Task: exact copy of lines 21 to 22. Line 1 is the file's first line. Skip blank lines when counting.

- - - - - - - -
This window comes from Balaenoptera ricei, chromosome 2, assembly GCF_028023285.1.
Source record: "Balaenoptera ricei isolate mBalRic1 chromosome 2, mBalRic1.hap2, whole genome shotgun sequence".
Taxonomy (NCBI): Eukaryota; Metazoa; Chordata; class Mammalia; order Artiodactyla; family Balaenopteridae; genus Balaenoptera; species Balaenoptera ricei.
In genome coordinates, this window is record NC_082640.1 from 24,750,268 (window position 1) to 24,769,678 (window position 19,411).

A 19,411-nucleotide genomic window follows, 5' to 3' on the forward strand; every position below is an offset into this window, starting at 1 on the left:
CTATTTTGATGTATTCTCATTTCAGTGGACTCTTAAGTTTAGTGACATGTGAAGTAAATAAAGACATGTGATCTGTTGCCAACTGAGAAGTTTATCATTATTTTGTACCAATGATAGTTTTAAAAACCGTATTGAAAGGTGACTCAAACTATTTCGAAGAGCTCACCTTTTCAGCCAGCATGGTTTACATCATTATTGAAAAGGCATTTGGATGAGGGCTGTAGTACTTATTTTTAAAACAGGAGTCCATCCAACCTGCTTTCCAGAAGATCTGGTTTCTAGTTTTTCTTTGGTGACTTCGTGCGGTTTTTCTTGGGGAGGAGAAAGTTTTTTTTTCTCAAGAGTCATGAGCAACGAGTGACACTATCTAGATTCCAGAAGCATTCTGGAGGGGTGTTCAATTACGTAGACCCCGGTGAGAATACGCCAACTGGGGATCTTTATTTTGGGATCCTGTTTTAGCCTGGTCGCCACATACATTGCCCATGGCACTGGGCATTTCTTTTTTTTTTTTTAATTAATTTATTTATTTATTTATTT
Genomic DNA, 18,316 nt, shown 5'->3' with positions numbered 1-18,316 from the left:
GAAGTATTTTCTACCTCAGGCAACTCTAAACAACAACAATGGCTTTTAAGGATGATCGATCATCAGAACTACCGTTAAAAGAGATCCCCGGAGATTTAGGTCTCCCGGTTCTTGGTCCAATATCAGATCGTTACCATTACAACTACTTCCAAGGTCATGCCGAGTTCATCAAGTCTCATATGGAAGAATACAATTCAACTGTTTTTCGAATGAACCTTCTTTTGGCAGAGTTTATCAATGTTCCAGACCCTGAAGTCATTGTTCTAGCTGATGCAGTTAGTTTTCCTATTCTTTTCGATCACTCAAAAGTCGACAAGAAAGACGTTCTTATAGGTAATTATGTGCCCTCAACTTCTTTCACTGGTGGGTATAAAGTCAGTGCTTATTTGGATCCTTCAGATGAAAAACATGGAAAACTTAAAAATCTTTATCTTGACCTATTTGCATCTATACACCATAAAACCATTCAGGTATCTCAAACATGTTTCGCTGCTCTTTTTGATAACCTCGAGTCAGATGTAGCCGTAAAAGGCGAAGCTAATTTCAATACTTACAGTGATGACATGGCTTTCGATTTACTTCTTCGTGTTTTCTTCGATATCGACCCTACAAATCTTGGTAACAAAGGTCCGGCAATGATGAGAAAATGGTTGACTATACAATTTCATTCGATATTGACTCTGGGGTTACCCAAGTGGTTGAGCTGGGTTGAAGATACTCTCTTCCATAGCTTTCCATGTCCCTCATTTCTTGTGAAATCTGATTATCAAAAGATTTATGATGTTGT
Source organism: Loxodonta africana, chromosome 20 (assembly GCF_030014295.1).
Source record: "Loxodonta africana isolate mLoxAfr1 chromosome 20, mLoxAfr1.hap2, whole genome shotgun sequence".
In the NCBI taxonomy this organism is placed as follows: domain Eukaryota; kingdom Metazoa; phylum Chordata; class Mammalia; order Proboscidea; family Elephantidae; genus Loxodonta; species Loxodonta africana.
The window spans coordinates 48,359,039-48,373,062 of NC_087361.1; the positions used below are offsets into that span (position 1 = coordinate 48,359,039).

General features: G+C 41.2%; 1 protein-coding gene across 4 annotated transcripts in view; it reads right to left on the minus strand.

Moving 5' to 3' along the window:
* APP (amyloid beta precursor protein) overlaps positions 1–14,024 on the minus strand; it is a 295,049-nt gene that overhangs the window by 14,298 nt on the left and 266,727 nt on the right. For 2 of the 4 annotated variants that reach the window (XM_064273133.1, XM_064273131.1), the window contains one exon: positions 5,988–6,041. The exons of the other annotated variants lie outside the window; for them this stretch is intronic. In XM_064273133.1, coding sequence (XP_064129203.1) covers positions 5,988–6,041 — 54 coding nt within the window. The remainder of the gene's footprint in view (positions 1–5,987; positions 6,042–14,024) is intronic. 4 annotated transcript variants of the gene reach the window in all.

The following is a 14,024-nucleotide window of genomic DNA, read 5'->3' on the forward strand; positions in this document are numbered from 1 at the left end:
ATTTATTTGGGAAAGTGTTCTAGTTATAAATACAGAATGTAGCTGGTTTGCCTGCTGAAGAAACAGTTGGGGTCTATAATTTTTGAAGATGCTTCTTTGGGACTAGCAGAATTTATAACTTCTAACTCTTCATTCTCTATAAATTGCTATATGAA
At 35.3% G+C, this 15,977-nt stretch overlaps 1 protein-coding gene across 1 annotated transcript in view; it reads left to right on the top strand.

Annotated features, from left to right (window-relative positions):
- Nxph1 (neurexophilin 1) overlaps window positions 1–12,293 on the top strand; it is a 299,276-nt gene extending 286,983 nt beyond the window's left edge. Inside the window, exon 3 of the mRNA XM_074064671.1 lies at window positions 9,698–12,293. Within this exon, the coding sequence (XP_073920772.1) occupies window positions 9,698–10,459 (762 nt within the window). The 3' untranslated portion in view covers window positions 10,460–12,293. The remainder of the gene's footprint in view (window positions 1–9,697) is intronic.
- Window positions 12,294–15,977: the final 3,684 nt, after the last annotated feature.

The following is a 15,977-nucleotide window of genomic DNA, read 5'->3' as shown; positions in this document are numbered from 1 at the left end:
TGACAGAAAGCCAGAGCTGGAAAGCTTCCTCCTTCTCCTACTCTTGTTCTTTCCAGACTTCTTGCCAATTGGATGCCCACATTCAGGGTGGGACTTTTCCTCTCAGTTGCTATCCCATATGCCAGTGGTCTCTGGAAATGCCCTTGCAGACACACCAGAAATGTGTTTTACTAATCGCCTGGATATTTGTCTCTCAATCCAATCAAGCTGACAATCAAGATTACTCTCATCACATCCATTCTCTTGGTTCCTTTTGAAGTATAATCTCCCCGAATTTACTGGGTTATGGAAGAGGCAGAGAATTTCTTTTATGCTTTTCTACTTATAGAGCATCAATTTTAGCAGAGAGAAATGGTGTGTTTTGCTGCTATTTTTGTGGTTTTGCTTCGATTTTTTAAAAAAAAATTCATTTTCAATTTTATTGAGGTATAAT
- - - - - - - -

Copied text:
- Window positions 12,294–15,977: the final 3,684 nt, after the last annotated feature.

The following is a 15,977-nucleotide window of genomic DNA, read 5'->3' as shown; positions in this document are numbered from 1 at the left end: